Lawsuits target Navy’s bias against charismatics

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Ken Walker

When charismatic believers enlist in the United States Navy, there is no way for them to register their religious preference. That oversight is just one of numerous complaints that have sparked four lawsuits charging the Navy with religious discrimination against a wide spectrum of evangelical Christians.

“I was aware of constitutional violations a dozen years ago,” said Jim Ammerman, director of the Chaplaincy of Full Gospel Churches, which represents 7.5 million charismatics and Pentecostals.

“We quit recommending they go into the Navy. I told people they weren’t going to be treated fairly and would get put out after three years. That’s what was happening.”

The Dallas-based organization filed suit in late 1999 on behalf of eight chaplains it had endorsed. The complaint charged that the five men and three women were passed over for promotions and discriminated against in performance reviews. Thirteen charismatics and Pentecostals are among 27 plaintiffs in the suits, which have been working their way through federal courts in San Diego and Washington, D.C.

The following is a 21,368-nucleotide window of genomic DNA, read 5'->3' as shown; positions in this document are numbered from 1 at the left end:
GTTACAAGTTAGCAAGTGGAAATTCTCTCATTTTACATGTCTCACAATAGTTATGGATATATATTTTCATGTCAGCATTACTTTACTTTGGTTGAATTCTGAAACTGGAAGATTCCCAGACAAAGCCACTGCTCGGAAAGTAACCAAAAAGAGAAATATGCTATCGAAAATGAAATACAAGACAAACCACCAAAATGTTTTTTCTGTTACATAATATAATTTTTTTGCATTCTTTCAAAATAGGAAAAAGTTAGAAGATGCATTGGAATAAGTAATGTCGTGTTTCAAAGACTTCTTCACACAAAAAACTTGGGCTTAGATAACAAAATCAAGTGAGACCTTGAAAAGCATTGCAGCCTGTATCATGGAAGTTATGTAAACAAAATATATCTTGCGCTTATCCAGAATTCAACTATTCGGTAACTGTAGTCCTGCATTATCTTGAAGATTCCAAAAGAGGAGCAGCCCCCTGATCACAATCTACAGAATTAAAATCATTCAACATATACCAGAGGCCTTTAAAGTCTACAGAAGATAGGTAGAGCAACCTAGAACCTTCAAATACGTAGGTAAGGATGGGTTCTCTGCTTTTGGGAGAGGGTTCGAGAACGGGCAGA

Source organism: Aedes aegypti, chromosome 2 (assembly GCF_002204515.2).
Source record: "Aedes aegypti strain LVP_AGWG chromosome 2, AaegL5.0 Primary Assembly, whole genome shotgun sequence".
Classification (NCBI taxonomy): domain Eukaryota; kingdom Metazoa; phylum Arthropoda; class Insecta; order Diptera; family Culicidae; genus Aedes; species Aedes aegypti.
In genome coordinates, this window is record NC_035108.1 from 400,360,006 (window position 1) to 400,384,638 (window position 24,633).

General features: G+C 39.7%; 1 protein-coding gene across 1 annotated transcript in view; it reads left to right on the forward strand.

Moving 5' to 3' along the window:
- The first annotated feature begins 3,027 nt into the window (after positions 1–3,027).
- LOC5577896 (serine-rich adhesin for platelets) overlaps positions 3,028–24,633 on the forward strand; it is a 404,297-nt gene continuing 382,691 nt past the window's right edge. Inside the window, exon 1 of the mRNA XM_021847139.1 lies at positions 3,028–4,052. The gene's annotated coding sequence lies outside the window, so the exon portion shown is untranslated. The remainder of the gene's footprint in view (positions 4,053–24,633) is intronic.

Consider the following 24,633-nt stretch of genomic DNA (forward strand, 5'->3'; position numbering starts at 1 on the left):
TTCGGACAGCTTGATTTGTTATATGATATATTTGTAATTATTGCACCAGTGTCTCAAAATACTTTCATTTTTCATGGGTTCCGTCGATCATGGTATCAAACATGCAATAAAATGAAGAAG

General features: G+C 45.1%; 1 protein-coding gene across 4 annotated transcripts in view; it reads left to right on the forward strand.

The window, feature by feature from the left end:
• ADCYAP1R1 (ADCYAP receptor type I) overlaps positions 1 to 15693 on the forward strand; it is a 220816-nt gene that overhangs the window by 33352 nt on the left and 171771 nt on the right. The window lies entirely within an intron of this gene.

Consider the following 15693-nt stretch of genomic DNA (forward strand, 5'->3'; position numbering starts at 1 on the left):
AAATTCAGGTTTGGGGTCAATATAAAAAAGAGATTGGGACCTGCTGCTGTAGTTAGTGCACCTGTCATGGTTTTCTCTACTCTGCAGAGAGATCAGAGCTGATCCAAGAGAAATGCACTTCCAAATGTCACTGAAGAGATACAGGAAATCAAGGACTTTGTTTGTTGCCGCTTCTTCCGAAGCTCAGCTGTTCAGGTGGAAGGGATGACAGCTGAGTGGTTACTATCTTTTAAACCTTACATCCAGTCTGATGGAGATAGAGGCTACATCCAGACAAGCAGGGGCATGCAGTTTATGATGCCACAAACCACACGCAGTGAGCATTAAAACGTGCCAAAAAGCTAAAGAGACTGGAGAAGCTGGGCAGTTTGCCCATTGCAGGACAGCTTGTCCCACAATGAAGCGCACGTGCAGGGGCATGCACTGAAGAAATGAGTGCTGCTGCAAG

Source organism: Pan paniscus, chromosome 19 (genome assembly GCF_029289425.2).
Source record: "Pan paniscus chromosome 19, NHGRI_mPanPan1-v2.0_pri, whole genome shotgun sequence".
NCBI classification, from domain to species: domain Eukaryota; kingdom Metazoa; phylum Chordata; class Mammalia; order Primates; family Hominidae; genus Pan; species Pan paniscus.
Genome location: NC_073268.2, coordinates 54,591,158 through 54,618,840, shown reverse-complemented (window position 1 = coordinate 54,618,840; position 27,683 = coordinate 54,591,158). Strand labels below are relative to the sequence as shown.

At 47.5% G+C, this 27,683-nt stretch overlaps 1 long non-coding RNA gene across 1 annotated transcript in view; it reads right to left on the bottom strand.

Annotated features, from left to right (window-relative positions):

Also at issue is the Navy’s chaplaincy system, which the plaintiffs say is unfairly tilted toward Catholics and members of mainline denominations. A class-action suit filed last year was consolidated with the Full Gospel case for court action. The U.S. Justice Department argues they should be dismissed. According to a court motion, the suits fail to raise constitutional questions.

“Determining what composition of faiths within the Chaplain Corps will enable it to provide for the Navy’s ministry needs entails more than simply investigating and then mirroring the breakdown of faiths within the broader Navy community,” the department’s filing said.

Regardless of the outcome, Ammerman said the lawsuits have already had an impact. Last year, the Navy altered the composition of its promotion boards, including a line officer and mixed denominational representation. In the past it was common for all five members to come from liturgical groups, Ammerman said.

Ammerman, a retired Army chaplain, also is optimistic because of last year’s appointment of Vernon Clark, an outspoken Pentecostal, as Chief of Naval Operations. These legal challenges have also increased awareness of the situation.

“Everywhere I go, people know who I am. Other endorsers have said, ‘Jim, we’re glad you filed this.’ I’ve [replied]: ‘Liberals do not understand justice, fairness or honesty. But they do understand a bump on the head.'”

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